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Carveth Read

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Carveth Read (1848–1931) was a 19th- and 20th-century British philosopher and logician.


He was born 16 March 1848 in Falmouth, Cornwall, England.[1] He was the third son of Edward Read and Elizabeth Truscott.[2] He attended the University of Cambridge (Christ's College).[3] He received a B.A. (Moral Sciences Tripos, 1st) in 1873 and an M.A. in 1877. He was the Hilbert travelling scholar, studying at Leipzig and Heidelberg Universities in 1874-1877. In 1877 he married Evelyn Thompson.[4] From 1878 he lectured at Wren's 'Coaching' establishment (located at 7 Powis Square, Westbourne Park, London).[5] He was Grote professor of philosophy of mind and logic[6] at the University College London (UCL) from 1903 to 1911. From 1911 to 1921 he was Lecturer in Comparative Psychology at UCL.[7] He died 6 December 1931 in Solihull, Warwickshire, England.[8]


In the preface to the fourth edition of his book Logic: Deductive and Inductive (1920), he identifies his significant influences. He states, "the work may be considered, on the whole, as attached to the school of Mill; to whose System of Logic, and to Bain's Logic, it is deeply indebted. Amongst the works of living writers, the Empirical Logic of Venn and the Formal Logic of Keynes have given me most assistance."[9]

In Chapter 22 of Logic (p 352), Read says: "Even in reasoning upon some subjects, it is a mistake to aim at an unattainable precision. It is better to be vaguely right than exactly wrong.", the original source of the much quoted aphorism "It is better to be roughly right than exactly wrong" that is often incorrectly attributed to John Maynard Keynes.

Carveth Read also wrote about human evolution. He was an early proponent of the hunting hypothesis — the idea that human intelligence evolved thanks to the emergence of an ape lineage that did more hunting than other apes.[10]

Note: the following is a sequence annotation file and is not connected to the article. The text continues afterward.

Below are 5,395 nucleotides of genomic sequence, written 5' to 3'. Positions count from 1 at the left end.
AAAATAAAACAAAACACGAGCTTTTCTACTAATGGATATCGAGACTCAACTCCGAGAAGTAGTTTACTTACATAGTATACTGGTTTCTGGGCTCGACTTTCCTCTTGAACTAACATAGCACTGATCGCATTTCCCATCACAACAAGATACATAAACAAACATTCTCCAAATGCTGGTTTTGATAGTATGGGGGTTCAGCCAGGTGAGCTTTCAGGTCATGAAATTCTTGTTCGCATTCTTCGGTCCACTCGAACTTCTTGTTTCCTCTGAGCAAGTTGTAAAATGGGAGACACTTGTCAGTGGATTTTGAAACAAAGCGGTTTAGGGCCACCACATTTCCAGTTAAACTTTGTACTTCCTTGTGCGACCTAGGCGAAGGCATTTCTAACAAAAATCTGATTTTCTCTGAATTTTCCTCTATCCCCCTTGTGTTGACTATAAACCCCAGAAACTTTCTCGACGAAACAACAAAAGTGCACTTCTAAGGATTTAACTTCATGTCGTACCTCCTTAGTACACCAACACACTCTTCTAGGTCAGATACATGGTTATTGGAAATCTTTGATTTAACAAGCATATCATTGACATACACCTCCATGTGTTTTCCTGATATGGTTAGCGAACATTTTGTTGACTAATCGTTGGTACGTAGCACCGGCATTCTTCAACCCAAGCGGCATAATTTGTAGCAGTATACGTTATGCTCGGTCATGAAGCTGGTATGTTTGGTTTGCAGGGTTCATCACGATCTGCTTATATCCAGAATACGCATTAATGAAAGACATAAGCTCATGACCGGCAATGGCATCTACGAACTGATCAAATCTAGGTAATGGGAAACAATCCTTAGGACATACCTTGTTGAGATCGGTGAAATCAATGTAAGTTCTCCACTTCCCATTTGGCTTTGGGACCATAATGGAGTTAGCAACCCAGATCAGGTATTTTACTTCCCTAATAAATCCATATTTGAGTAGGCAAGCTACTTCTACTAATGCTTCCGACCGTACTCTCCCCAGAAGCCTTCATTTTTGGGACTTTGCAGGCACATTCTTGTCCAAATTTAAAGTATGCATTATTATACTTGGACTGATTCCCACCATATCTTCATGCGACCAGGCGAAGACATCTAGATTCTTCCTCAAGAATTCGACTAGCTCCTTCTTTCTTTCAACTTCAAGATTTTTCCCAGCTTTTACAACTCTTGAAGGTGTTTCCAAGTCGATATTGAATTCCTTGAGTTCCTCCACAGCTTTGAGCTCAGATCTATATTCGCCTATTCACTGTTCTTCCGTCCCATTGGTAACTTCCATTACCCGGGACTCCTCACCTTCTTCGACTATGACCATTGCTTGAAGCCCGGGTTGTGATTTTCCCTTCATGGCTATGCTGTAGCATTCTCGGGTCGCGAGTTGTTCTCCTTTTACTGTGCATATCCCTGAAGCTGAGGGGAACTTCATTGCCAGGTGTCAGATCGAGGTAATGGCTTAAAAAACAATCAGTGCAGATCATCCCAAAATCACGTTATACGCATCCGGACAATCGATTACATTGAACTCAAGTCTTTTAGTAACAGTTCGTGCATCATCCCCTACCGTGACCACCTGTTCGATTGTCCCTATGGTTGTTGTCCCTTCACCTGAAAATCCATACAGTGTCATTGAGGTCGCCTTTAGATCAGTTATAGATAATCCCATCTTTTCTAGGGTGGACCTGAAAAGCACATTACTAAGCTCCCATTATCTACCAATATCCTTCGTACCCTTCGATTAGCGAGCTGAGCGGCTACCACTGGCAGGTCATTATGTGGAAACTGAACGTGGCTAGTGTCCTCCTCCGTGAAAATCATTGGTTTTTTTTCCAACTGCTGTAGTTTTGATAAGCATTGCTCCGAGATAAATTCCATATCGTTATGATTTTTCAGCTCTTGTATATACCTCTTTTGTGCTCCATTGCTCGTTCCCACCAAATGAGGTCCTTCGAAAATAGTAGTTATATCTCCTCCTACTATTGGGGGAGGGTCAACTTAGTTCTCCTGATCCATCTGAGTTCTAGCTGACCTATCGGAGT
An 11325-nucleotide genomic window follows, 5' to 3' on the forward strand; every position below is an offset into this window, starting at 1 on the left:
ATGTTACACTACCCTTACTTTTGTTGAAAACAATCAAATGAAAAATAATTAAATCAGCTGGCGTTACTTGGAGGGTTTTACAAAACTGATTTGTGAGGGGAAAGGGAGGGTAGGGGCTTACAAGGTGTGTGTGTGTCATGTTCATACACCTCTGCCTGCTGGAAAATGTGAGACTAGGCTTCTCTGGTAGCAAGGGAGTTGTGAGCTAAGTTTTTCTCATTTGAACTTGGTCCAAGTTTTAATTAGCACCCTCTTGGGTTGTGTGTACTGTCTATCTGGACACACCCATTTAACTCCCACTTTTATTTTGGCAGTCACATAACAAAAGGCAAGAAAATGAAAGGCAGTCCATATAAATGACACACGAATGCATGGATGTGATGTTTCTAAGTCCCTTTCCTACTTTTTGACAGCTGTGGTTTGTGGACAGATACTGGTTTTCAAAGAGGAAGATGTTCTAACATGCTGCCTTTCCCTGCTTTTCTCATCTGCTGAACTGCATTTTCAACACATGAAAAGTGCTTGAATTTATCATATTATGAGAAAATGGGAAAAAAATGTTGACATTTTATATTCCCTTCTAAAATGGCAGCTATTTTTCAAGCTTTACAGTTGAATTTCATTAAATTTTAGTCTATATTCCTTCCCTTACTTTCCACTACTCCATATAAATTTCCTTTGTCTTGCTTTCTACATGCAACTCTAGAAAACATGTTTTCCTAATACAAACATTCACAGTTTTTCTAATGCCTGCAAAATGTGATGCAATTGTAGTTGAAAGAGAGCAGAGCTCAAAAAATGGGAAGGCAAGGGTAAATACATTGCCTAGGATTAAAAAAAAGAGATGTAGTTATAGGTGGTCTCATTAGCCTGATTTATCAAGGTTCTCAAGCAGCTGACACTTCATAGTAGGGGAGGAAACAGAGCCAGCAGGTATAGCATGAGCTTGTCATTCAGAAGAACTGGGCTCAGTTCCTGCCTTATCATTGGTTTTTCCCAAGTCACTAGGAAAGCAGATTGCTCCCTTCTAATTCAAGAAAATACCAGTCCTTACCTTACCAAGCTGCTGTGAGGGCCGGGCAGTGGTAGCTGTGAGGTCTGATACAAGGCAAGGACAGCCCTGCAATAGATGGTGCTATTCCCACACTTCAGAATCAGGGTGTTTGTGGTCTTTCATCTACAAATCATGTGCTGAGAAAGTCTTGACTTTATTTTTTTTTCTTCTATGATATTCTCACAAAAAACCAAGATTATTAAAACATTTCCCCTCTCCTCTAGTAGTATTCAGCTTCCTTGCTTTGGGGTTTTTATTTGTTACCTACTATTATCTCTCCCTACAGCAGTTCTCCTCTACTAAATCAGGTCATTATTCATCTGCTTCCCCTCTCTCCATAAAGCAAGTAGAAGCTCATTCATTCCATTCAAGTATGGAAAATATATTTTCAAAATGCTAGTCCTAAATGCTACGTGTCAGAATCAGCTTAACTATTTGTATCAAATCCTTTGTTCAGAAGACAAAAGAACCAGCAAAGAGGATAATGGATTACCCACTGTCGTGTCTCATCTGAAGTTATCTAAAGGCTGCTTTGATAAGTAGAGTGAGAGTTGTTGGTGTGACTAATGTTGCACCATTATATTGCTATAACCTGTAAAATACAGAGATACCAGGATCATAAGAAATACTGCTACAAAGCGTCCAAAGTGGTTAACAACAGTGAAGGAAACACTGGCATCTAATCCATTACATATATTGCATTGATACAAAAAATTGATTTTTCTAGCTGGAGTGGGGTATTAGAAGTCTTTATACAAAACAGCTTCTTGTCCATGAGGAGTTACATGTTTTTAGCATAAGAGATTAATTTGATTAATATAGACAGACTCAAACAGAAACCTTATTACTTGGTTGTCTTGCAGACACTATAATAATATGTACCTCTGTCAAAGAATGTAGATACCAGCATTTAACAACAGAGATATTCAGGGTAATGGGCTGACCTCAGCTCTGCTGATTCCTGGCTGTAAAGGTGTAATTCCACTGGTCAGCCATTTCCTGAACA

• On the Theory of Logic: An Essay (1878)
  • Logic: Deductive and Inductive (1898 – first edition)
  • The Metaphysics of Nature (1905 - first edition)
  • Natural and Social Morals (1909)
  • The Origin of Man and of His Superstitions (1920)


  1. ^ Nature 128, 1067–1067 (26 December 1931) – doi:10.1038/1281067a0
  2. ^ Cambridge Alumni Database (CAD), University of Cambridge (http://venn.lib.cam.ac.uk/)
  3. ^ C. Spearman. The Life Work of Carveth Read, 1848-1931, British Journal of Psychology, v. 23, no. 1 (July 1932), pp. 1–4.
  4. ^ CAD.
  5. ^ Warwick, Andrew. Masters of Theory: Cambridge and the Rise of Mathematical Physics, Chicago: University of Chicago Press (2003), p. 93.
  6. ^ Spearman (July 1932).
  7. ^ Spearman (July 1932).
  8. ^ Nature 128, 1067–1067.
  9. ^ C. Read, "Logic: Deductive and Inductive," London: Simkin, Marshall (1920), p. vi.
  10. ^ Spencer, Frank (1997). History of Physical Anthropology. Vol. 2. Taylor & Francis. p. 509. ISBN 0815304900.

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